The various sections of the river are the Lower Gibbon Meadows, the Upper Gibbon River, Gibbon Falls to Lower Meadows, Gibbon Meadows, Gibbon Meadows to Gibbon Falls, Norris Meadows, and Elk Park.
Yellowstone National Park has a set season for fishing which begins Memorial Day weekend (the Saturday) and lasts until the first Sunday in the month of November. The public is able to fish during the season from sunrise to sunset each day. With that said there may be areas that are closed from time to time, this is due to water levels and even the fish population. Should a certain area be low on fish, it may close to the public temporarily so the fish have a chance to rebound.
Most people find that spring and fall are the best times for fishing in the park, but that’s not to say the summer isn’t great as well. In fact, some would argue that August is the best month as all the rivers are open by this point.
If you plan to visit at the start of the season in May, typically the only river without snow is the Firehole, so it's a great place to start. It's not until mid-June that the Madison and Gibbon Rivers will lose their snow and then become another option. You'll have to wait until the start of July for all the rivers to be totally free of the snow.
There are a number of hatches that happen in the park on a seasonal basis. They can be divided into spring, summer, or fall hatches. They also tend to differ from river to river. All the main types of hatches occur, which are mayflies, stoneflies, caddis flies, and midges along with others. Terrestrials including grass hopper, ants and beetles are also abundant in the summer. With that said, July tends to be the absolute peak month for all the various hatches.
If you plan on bringing a boat into the park for fishing, you'll need to first ensure your boat is permissible. If it is, you'll then need a boat permit. Shore fishing is available in a number of locations, so you don’t have to have a boat in order to enjoy the park. This means one less permit to have to worry about.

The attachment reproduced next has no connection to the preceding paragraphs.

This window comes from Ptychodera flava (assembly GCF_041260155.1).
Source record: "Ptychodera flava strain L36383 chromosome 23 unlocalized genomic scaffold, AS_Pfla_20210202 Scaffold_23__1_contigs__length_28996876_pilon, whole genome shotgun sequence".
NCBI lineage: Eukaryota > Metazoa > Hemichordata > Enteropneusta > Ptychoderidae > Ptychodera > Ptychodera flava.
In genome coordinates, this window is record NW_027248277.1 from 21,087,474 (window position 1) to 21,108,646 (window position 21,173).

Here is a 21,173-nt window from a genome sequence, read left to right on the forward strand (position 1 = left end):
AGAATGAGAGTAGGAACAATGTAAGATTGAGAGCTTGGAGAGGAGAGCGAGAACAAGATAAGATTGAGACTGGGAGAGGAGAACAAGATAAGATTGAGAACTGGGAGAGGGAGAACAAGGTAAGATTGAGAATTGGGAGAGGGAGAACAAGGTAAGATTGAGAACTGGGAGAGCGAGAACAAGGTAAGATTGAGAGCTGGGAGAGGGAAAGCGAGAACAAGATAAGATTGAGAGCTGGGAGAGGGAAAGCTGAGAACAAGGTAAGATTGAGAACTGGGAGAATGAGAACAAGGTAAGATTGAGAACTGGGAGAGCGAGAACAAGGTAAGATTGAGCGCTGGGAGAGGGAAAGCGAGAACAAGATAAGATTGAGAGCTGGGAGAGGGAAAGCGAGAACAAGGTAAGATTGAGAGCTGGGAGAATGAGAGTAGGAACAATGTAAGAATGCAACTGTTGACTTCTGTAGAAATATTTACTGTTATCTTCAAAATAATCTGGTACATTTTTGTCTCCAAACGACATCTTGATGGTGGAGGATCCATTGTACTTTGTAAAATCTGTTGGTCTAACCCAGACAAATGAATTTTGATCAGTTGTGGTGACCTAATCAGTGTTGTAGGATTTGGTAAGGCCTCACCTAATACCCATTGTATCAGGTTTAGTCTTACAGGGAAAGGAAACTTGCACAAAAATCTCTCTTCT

There are also some pretty strict restrictions on your hook, lure, and tackle when fishing in Yellowstone National Park. There is only one rod permitted per angler and you are required to use lead-free artificial lures only. You won't be able to use weight jigs, split-shot sinkers, or ribbon that is soft-lead weighted. Your lure may only have one hook and there are no barbs allowed. Be warned that there are also restrictions and rules on limits, catch and release areas, and areas you are not allowed to release fish that are caught. You’ll want to go over all the specifics before you start your fishing.
When packing your equipment it is recommended you choose a rod that is between eight and nine feet, with a four to six weight line. If you plan to be fishing in the fall, bring large sized nymphs and/or streamers. Full sinking lines are another item that can prove to be quite helpful. There are a number of areas where wading is prime so you'll want to be sure you have your chest waders with you.
If you plan on doing fly fishing in Yellowstone National Park you will need to purchase a fishing permit. This permit is required for anyone 16 years of age and older. They are available as a season permit for US$40, a seven-day permit for $25, or a three-day permit for $18. You can pick up your permit when you arrive at one of the visitor centers, a ranger station, or at the Yellowstone Park General Stores, which are located throughout. There are some businesses in the Yellowstone area that may also sell the permit. Keep in mind you won't need a state license, rather just the permit.
Yellowstone National Park is not only a place of beauty and natural wonder, but it is a challenging and enjoyable location for fly fishing enthusiasts of all skill levels. Just being in the park and soaking in its history can be a thing of beauty all on its own. If you’re looking for a challenge head to the first national park in the country and explore its many angling opportunities.
The Yellowstone Fly-Fishing Guide by Craig Mathews